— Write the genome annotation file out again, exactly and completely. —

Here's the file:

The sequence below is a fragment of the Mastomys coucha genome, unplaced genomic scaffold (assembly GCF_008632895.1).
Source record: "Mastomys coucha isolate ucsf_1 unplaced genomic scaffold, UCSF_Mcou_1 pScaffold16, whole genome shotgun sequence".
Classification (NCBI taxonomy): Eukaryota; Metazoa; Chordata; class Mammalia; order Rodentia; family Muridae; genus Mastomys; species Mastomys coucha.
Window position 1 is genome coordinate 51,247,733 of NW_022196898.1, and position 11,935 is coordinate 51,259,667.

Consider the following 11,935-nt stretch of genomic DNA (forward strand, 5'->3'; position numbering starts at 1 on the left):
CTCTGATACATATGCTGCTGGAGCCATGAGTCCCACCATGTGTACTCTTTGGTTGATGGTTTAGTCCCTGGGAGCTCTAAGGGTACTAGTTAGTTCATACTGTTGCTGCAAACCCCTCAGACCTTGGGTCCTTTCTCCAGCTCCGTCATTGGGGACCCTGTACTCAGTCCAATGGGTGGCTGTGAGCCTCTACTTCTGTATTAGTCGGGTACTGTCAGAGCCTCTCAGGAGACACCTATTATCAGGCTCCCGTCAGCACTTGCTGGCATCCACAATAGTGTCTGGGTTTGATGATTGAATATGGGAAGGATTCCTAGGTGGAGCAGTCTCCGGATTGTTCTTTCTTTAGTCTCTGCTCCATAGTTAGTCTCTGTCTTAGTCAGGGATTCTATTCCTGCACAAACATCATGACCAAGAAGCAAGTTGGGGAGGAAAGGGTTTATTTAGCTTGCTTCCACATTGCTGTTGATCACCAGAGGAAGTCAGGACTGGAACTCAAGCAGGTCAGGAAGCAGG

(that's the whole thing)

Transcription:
The sequence below is a fragment of the Mastomys coucha genome, unplaced genomic scaffold (assembly GCF_008632895.1).
Source record: "Mastomys coucha isolate ucsf_1 unplaced genomic scaffold, UCSF_Mcou_1 pScaffold16, whole genome shotgun sequence".
Classification (NCBI taxonomy): Eukaryota; Metazoa; Chordata; class Mammalia; order Rodentia; family Muridae; genus Mastomys; species Mastomys coucha.
Window position 1 is genome coordinate 51,247,733 of NW_022196898.1, and position 11,935 is coordinate 51,259,667.

Consider the following 11,935-nt stretch of genomic DNA (forward strand, 5'->3'; position numbering starts at 1 on the left):
CTCTGATACATATGCTGCTGGAGCCATGAGTCCCACCATGTGTACTCTTTGGTTGATGGTTTAGTCCCTGGGAGCTCTAAGGGTACTAGTTAGTTCATACTGTTGCTGCAAACCCCTCAGACCTTGGGTCCTTTCTCCAGCTCCGTCATTGGGGACCCTGTACTCAGTCCAATGGGTGGCTGTGAGCCTCTACTTCTGTATTAGTCGGGTACTGTCAGAGCCTCTCAGGAGACACCTATTATCAGGCTCCCGTCAGCACTTGCTGGCATCCACAATAGTGTCTGGGTTTGATGATTGAATATGGGAAGGATTCCTAGGTGGAGCAGTCTCCGGATTGTTCTTTCTTTAGTCTCTGCTCCATAGTTAGTCTCTGTCTTAGTCAGGGATTCTATTCCTGCACAAACATCATGACCAAGAAGCAAGTTGGGGAGGAAAGGGTTTATTTAGCTTGCTTCCACATTGCTGTTGATCACCAGAGGAAGTCAGGACTGGAACTCAAGCAGGTCAGGAAGCAGG